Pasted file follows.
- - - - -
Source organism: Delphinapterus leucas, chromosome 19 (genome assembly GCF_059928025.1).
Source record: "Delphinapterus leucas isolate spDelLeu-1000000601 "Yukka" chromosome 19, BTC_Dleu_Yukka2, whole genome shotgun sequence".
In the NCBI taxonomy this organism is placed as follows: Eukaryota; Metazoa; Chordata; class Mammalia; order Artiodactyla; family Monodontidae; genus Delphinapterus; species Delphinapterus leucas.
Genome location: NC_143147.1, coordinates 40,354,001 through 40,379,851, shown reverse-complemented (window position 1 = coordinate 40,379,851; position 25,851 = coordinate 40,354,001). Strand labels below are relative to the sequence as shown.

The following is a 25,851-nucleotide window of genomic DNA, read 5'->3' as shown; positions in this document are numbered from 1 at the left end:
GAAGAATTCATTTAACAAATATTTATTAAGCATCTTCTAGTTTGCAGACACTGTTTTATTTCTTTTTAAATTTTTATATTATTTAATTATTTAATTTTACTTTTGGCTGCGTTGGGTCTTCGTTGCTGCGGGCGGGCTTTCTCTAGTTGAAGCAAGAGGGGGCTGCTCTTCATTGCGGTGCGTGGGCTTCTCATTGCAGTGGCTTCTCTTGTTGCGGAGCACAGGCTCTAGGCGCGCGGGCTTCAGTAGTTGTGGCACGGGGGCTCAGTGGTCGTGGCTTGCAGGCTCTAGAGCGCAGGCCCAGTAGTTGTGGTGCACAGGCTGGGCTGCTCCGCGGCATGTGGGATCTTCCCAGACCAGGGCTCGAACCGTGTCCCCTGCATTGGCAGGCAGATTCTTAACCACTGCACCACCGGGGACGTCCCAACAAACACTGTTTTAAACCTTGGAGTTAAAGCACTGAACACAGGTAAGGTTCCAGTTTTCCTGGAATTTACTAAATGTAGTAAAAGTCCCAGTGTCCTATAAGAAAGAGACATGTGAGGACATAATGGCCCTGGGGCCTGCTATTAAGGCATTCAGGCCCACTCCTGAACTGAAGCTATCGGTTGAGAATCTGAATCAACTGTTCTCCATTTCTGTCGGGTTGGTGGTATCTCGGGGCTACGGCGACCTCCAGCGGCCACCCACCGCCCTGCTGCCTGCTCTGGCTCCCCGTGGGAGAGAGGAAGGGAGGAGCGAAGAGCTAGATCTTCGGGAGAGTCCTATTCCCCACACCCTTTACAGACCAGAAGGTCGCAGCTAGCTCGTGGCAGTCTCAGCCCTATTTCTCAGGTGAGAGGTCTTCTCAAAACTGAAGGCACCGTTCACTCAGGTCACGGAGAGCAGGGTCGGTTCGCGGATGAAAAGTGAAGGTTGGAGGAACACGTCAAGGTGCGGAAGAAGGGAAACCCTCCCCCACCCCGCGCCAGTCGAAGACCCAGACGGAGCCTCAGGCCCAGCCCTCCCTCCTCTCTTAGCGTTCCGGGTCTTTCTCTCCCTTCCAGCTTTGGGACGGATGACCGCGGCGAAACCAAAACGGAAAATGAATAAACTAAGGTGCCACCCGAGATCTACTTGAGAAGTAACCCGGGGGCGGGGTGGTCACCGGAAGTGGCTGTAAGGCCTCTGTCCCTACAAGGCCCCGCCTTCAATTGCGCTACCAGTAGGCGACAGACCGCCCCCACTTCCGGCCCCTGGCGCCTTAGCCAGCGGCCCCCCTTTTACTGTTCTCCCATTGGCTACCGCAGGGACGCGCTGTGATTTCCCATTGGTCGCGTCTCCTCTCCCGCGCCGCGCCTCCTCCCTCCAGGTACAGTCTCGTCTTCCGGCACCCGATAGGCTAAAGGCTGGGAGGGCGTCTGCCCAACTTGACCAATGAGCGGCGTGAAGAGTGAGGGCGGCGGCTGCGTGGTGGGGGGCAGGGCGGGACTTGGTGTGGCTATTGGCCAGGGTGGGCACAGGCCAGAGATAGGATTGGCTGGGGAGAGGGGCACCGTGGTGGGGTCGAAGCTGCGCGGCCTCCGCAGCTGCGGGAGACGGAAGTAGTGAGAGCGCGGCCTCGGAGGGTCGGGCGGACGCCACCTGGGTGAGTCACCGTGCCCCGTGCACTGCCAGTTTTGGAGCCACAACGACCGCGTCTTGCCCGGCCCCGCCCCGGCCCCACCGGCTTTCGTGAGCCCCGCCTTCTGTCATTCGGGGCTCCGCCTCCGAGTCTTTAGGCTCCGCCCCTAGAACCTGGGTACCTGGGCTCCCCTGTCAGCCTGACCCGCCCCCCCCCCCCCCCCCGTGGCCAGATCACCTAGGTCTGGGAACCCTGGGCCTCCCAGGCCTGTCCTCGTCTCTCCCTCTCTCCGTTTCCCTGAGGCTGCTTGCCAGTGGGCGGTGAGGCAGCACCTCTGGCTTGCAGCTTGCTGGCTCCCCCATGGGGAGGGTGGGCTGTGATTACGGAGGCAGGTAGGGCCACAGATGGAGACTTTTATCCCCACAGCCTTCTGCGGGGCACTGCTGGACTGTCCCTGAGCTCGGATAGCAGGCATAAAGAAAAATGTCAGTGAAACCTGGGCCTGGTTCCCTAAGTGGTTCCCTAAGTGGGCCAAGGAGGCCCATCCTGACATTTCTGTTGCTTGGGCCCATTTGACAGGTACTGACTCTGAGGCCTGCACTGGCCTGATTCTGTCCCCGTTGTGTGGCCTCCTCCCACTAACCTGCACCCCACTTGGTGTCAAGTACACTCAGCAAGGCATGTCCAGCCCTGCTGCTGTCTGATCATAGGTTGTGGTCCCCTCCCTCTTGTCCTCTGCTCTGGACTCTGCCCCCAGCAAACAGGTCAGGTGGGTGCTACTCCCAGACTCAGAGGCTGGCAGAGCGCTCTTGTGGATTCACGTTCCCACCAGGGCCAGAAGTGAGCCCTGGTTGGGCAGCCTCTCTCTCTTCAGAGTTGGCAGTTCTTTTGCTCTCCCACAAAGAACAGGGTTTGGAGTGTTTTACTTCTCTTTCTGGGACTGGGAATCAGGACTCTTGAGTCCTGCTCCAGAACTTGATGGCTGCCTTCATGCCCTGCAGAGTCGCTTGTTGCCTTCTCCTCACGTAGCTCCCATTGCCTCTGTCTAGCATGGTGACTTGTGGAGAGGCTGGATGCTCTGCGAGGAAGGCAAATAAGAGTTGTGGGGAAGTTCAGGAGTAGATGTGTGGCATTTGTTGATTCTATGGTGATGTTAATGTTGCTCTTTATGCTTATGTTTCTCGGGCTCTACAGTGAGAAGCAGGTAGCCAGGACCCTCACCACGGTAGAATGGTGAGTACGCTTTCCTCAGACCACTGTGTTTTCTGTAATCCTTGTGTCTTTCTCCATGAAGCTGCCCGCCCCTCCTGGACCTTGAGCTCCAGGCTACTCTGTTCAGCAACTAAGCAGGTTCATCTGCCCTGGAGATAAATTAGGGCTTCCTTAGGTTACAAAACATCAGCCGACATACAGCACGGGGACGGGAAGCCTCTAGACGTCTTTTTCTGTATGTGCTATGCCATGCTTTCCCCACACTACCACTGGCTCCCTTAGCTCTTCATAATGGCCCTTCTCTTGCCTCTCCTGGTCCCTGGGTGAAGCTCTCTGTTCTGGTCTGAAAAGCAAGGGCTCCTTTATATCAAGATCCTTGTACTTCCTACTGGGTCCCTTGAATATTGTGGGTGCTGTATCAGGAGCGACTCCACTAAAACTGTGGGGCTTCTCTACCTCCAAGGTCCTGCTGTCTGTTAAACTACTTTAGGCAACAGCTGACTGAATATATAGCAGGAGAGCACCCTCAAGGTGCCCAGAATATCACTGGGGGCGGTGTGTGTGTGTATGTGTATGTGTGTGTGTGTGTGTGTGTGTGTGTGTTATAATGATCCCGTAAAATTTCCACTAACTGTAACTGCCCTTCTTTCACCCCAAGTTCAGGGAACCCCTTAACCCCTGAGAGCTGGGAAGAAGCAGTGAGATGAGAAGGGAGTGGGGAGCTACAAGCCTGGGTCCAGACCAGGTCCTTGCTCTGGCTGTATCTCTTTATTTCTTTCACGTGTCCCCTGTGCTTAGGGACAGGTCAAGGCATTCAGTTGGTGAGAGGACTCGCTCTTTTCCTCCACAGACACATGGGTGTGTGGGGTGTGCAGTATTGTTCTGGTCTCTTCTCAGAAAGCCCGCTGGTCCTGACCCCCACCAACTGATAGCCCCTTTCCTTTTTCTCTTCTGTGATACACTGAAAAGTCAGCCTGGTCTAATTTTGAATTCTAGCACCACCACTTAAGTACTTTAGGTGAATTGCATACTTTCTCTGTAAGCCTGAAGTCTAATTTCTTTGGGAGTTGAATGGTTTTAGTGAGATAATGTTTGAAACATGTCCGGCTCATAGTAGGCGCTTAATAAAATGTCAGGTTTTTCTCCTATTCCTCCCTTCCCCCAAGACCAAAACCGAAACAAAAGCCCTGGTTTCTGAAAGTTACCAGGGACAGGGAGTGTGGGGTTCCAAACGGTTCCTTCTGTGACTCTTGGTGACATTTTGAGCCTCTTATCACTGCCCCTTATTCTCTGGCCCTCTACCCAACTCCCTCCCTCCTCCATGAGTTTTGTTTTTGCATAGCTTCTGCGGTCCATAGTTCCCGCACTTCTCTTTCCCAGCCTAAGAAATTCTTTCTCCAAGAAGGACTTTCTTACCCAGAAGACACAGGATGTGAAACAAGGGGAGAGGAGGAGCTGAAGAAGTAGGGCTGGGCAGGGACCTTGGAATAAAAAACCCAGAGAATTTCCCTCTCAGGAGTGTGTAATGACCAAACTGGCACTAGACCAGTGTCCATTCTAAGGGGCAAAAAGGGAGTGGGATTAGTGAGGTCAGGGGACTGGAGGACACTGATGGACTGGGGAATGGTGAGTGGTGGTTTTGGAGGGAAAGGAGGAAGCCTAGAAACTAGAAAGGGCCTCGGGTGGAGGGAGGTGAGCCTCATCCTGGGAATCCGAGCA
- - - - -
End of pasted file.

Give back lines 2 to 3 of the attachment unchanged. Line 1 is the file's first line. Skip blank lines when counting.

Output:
Source record: "Delphinapterus leucas isolate spDelLeu-1000000601 "Yukka" chromosome 19, BTC_Dleu_Yukka2, whole genome shotgun sequence".
In the NCBI taxonomy this organism is placed as follows: Eukaryota; Metazoa; Chordata; class Mammalia; order Artiodactyla; family Monodontidae; genus Delphinapterus; species Delphinapterus leucas.